The 90-million-year-old ancient fish fossil doesn’t correspond to any known fish species. The discovery by a young tourist in Colombia marks a discovery of an intact deep water fish which lived during the Cretaceous period.
A young, 10-year-old Rio Santiago Dolmetsch discovered the ancient fish fossil when he was on a walking tour of the Monastery of La Candelaria in Colombia. He discovered the shape of a fish located on one of the flagstones on the ground. He took a picture of it and revealed it to the staff of a local museum a few days later.
The staff at the museum easily recognized it is as the shape of a fish fossil in the photo and shared the findings with other colleagues. It turns out that the local museum, Centro de Investigaciones Palentologicas, is in cooperation with researchers from the University of Alberta. The collaboration includes protecting and conducting studies on fossils located in the region.
The team of researchers then went to Colombia and found the flagstone suspected to contain the ancient fish fossil. They discovered it to be an extinct ancient fish, which was almost in a perfectly fossilized shape. The fish is now sequenced as the Candelarhynchus padillai, which is believed to be a 90-million-year-old intact fish, which doesn’t have more modern relatives.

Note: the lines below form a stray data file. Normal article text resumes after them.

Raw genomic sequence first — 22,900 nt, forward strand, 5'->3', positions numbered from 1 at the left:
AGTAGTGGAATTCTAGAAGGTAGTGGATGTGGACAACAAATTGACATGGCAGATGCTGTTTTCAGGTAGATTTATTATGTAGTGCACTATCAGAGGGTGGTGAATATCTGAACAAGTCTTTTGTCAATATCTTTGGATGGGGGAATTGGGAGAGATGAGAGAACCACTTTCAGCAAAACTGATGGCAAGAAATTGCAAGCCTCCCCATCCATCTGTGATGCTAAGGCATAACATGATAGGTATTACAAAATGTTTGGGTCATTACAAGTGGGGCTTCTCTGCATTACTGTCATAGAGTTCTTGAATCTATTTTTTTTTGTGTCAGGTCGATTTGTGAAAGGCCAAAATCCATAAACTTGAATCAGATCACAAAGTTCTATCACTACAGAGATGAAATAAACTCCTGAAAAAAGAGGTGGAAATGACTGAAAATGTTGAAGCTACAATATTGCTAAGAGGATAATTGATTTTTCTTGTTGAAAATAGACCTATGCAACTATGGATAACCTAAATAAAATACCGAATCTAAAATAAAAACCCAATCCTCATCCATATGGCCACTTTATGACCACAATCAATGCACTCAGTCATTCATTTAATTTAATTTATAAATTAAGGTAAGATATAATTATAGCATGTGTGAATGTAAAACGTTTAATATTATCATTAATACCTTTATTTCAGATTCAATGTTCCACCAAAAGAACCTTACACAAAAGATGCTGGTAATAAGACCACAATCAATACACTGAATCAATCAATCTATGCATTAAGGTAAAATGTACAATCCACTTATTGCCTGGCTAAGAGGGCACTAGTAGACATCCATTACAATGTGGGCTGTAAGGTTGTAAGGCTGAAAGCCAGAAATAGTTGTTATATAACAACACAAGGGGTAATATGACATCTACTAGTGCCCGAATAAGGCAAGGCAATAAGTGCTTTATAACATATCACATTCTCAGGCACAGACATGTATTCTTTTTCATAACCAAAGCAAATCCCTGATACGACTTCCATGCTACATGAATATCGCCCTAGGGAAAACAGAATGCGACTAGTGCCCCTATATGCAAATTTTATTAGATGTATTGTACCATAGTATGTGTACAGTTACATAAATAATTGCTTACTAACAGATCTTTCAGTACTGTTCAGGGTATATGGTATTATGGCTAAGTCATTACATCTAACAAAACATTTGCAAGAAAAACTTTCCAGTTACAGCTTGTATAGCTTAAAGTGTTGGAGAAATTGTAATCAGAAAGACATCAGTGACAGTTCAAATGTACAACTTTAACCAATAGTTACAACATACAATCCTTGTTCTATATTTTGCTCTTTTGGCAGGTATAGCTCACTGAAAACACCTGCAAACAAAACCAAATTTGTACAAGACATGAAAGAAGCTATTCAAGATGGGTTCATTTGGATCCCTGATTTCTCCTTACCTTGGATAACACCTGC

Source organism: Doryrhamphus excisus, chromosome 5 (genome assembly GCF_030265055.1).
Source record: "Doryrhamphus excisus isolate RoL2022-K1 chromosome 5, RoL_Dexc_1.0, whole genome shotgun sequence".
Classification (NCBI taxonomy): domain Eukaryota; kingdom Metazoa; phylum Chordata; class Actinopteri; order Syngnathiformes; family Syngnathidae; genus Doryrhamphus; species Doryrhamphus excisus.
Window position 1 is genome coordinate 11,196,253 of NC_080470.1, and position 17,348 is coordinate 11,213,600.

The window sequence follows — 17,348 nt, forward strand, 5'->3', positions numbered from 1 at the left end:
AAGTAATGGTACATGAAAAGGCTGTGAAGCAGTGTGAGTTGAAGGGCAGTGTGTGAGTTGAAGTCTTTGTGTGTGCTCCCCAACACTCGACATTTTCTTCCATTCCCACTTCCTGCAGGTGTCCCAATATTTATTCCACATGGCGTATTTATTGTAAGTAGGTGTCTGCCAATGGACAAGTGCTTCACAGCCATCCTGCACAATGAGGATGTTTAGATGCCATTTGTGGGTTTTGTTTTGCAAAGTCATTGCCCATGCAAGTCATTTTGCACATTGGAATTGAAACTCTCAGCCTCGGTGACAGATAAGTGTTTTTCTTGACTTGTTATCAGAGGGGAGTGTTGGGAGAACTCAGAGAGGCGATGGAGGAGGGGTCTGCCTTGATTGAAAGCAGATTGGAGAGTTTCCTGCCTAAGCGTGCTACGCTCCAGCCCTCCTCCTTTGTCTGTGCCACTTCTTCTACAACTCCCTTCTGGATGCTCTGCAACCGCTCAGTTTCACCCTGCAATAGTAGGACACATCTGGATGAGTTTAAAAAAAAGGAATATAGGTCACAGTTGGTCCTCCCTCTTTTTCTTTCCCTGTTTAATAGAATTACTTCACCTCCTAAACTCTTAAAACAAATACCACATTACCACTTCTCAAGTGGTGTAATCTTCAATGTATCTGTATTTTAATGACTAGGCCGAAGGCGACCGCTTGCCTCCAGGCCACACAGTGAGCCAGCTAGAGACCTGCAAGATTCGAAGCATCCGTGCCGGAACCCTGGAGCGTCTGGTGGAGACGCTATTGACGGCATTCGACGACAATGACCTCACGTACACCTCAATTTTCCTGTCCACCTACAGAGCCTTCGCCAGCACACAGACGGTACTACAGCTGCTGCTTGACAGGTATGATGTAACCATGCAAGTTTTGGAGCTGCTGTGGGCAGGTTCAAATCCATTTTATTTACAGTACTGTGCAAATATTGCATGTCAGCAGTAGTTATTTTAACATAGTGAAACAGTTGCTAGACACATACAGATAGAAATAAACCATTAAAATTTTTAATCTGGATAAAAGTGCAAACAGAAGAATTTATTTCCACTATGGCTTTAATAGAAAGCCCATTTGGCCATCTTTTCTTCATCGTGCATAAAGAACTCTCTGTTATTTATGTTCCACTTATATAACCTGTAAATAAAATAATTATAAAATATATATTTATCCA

This is the first fossil found of a “lizard fish” which belongs to the Cretaceous period, in Colombia. Even after being on the walkway of a monastery for 15 years, the ancient fish fossil looks nearly perfectly preserved. The fossil found in Colombia is very rare for that region as well.
Aside from being an extremely rare find, the preserved fossil is of critical importance to understanding fossil records in tropical areas, but also to comprehension of fish diversity. The researchers actually believe that the fossil fish relevance is very underestimated, although with different research they are trying to understand the ancient fish. That way, they might even discover a way to understand how the fish managed to adjust to the transition of the environment.
“Studying fish diversity gives us amazing predicting power for the future–especially as we start to see the effects of climate change,” Oksana Vernygora, PhD, lead author of the paper published in the Journal of Systematic Palaeontology said in a statement.
“It is rare to find such a complete fossil of a fish from this moment in the Cretaceous period. Deepwater fish are difficult to recover, as well as those from environments with fast flowing waters,” Vernygora added. “But what surprises me the most is that, after 15 years of being on a walkway, it was still intact. It’s amazing.”
It is worth mentioning that the discovery of the ancient fish fossil is not the first fossil uncovered by a young child. Some time ago, Jude Sparks, a 9-year-old boy discovered a “tusk” which was later sequenced as the fossilized remains of a 1.2 million-year-old stegomastodon, when he was playing with his siblings.